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BioHPC is the main CBSU venue for delivering High Performance Computing to biological groups. It was developed in collaboration with Microsoft and due to its sponsorship part of CBSU resources are open to general scientific community. BioHPC users are divided into two categories: guests and registered users. Registered users come from Cornell community and have several privileges over guests including number of jobs and full access to restricted computationally expensive programs. BioHPC was very well received in the scientific community and its usage, both registered and guest, increases substantially every year.


The Cornell BioHPC installation is available at with all implemented applications included. Some of the applications are freely available for general public use; some, due to a very high computational demand, are available to registered users only. Currently the CBSU BioHPC installation at Cornell is linked to 327 compute nodes with 978 CPU cores grouped in 8 clusters. One compute node is a 64GB RAM 16-core server; 32 nodes are 8-core 16GB RAM servers; and, 234 nodes are 2-core 4GB RAM servers. Twenty compute nodes from a 64 node Athena cluster at Microsoft headquarters in Redmond, WA are linked to this interface via a HPC Basic Profile/JSDL connection (16GB RAM 4-core servers). Due to size and load, the Cornell BioHPC installation has a dedicated web server, separate fileserver (6TB storage), separate ftp server (6TB storage) and a separate Microsoft SQL Server. 2.5 FTEs at are currently dedicated to BioHPC development and maintenance at CBSU.

 The primary installation running on Cornell's CBSU clusters processes over 80,000 job submissions per year, the majority requiring multiple processors over multiple days. Since its initial deployment in 2003 through 3/31/2011, BioHPC processed 229,375 jobs with an average load of 27,597 jobs per year and 86,151 over last full year (4/1/2010-3/31/2011). Jobs were submitted by 16,224 users from 83 countries with the majority of jobs (49% by CPU time used) originating in the U.S. Among them there are 3,380 users from .edu domains representing 498 edu institutions, 7,230 users from .com domains (including 6,520 users with Yahoo, Gmail and Hotmail e-mail addresses), and 311 Cornell users.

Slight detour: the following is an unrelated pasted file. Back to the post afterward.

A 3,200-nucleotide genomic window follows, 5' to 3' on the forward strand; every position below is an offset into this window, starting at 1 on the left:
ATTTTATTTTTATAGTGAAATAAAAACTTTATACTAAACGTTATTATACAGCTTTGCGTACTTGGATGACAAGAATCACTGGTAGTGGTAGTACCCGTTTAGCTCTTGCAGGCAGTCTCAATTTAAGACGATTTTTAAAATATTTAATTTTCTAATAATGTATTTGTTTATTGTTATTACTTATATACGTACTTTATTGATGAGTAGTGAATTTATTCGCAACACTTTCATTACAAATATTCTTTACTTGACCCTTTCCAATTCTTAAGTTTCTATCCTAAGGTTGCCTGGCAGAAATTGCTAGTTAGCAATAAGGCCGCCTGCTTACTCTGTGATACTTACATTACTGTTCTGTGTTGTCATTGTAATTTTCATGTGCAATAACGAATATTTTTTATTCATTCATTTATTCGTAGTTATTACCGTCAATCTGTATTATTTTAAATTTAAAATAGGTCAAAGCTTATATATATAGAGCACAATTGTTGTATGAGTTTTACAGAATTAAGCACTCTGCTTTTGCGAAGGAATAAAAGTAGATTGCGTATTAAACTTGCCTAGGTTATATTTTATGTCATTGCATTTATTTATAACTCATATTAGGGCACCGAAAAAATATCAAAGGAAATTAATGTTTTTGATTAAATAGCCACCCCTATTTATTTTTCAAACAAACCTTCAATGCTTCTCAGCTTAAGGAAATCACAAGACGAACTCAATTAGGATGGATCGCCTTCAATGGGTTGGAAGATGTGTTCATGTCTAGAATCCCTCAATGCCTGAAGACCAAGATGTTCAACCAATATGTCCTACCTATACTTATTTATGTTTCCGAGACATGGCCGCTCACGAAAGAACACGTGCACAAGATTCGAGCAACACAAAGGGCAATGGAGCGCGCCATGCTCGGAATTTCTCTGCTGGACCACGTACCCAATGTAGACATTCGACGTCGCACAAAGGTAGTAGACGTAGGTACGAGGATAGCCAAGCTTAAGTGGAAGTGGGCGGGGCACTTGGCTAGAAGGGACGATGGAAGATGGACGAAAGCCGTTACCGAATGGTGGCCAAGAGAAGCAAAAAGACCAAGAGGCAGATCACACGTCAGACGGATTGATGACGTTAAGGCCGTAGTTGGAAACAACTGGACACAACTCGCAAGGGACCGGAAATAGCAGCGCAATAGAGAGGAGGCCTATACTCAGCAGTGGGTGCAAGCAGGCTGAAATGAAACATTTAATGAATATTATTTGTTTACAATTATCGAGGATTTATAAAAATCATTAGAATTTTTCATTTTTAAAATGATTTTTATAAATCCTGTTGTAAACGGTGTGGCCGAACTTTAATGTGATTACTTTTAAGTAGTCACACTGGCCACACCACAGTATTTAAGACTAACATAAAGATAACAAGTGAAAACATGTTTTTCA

The most popular application category overall (counting all years since 2003) is population genetics with 84% of CPU time used followed by protein structure (10%) and sequence analysis (5%).

Cornell registered users accounted for 24% of CPU usage while accounting for only 2.2% of the total amount of users, which means Cornell users consume significant computational resources per job and per user. Registered users have access to the most resource consuming sequence analysis programs not available to guests, however with majority of their usage still focused on population genetics. They also can run more jobs per user than guests resulting in higher resource utilization per category.  

Recently, we gathered geographical information of visitors of the Cornell BioHPC installation site between June 3rd 2010 - May 19th 2011 using RevolverMaps. It registered 89,306 visits with the following geographical distribution:


Visits are well correlated with job submissions.  Current visitors geographical distribution can be accessed here.

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